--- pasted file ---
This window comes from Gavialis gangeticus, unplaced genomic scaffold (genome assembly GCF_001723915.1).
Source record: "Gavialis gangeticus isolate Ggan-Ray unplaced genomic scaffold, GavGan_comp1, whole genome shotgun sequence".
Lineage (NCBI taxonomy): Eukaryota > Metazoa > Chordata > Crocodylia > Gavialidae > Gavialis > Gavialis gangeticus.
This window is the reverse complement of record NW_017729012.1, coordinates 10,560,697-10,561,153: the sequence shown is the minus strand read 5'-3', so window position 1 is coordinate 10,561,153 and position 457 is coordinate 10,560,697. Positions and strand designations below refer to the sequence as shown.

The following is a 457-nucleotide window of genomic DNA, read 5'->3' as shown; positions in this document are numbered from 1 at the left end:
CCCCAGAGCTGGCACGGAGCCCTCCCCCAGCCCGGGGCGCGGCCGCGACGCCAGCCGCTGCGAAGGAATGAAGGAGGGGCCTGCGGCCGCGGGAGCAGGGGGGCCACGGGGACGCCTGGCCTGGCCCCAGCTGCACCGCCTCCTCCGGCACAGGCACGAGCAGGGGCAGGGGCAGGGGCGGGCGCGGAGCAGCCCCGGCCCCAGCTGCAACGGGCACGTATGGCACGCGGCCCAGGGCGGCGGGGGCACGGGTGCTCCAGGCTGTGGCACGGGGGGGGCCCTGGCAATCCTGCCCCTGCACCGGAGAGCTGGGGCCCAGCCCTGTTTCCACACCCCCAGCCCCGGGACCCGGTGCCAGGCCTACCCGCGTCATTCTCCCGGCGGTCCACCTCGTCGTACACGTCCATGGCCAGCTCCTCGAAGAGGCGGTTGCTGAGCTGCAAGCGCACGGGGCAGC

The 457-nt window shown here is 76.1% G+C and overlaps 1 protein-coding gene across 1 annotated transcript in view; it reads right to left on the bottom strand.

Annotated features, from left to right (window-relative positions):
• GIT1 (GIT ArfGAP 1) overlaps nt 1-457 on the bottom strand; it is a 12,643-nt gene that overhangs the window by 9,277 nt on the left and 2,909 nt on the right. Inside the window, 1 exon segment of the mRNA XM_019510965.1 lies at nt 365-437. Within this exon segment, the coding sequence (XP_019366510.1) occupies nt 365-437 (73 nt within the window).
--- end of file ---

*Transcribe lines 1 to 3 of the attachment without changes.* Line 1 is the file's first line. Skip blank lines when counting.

This window comes from Gavialis gangeticus, unplaced genomic scaffold (genome assembly GCF_001723915.1).
Source record: "Gavialis gangeticus isolate Ggan-Ray unplaced genomic scaffold, GavGan_comp1, whole genome shotgun sequence".
Lineage (NCBI taxonomy): Eukaryota > Metazoa > Chordata > Crocodylia > Gavialidae > Gavialis > Gavialis gangeticus.